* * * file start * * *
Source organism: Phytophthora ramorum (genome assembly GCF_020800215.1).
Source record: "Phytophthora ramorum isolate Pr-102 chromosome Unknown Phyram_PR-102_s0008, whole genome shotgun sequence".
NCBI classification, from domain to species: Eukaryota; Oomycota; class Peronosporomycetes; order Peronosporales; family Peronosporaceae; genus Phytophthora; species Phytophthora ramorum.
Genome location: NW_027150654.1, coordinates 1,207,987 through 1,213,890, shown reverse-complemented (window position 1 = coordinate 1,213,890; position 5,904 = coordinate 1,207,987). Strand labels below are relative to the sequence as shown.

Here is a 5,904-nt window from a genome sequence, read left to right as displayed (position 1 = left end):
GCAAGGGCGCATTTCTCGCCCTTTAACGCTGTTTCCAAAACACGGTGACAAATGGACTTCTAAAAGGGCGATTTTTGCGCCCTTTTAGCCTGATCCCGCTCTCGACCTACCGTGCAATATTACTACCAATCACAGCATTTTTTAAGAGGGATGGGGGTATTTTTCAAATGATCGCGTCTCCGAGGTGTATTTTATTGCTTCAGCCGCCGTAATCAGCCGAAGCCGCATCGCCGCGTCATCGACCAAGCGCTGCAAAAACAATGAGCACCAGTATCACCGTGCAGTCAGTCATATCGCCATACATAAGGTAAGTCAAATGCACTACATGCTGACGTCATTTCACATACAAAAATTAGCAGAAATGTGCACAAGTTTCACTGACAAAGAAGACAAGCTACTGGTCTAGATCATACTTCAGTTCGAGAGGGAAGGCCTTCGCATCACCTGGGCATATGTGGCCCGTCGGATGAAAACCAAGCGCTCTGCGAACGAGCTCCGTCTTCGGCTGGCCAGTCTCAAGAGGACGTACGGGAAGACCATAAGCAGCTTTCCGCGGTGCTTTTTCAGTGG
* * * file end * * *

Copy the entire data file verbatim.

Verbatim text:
Source organism: Phytophthora ramorum (genome assembly GCF_020800215.1).
Source record: "Phytophthora ramorum isolate Pr-102 chromosome Unknown Phyram_PR-102_s0008, whole genome shotgun sequence".
NCBI classification, from domain to species: Eukaryota; Oomycota; class Peronosporomycetes; order Peronosporales; family Peronosporaceae; genus Phytophthora; species Phytophthora ramorum.
Genome location: NW_027150654.1, coordinates 1,207,987 through 1,213,890, shown reverse-complemented (window position 1 = coordinate 1,213,890; position 5,904 = coordinate 1,207,987). Strand labels below are relative to the sequence as shown.

Here is a 5,904-nt window from a genome sequence, read left to right as displayed (position 1 = left end):
GCAAGGGCGCATTTCTCGCCCTTTAACGCTGTTTCCAAAACACGGTGACAAATGGACTTCTAAAAGGGCGATTTTTGCGCCCTTTTAGCCTGATCCCGCTCTCGACCTACCGTGCAATATTACTACCAATCACAGCATTTTTTAAGAGGGATGGGGGTATTTTTCAAATGATCGCGTCTCCGAGGTGTATTTTATTGCTTCAGCCGCCGTAATCAGCCGAAGCCGCATCGCCGCGTCATCGACCAAGCGCTGCAAAAACAATGAGCACCAGTATCACCGTGCAGTCAGTCATATCGCCATACATAAGGTAAGTCAAATGCACTACATGCTGACGTCATTTCACATACAAAAATTAGCAGAAATGTGCACAAGTTTCACTGACAAAGAAGACAAGCTACTGGTCTAGATCATACTTCAGTTCGAGAGGGAAGGCCTTCGCATCACCTGGGCATATGTGGCCCGTCGGATGAAAACCAAGCGCTCTGCGAACGAGCTCCGTCTTCGGCTGGCCAGTCTCAAGAGGACGTACGGGAAGACCATAAGCAGCTTTCCGCGGTGCTTTTTCAGTGG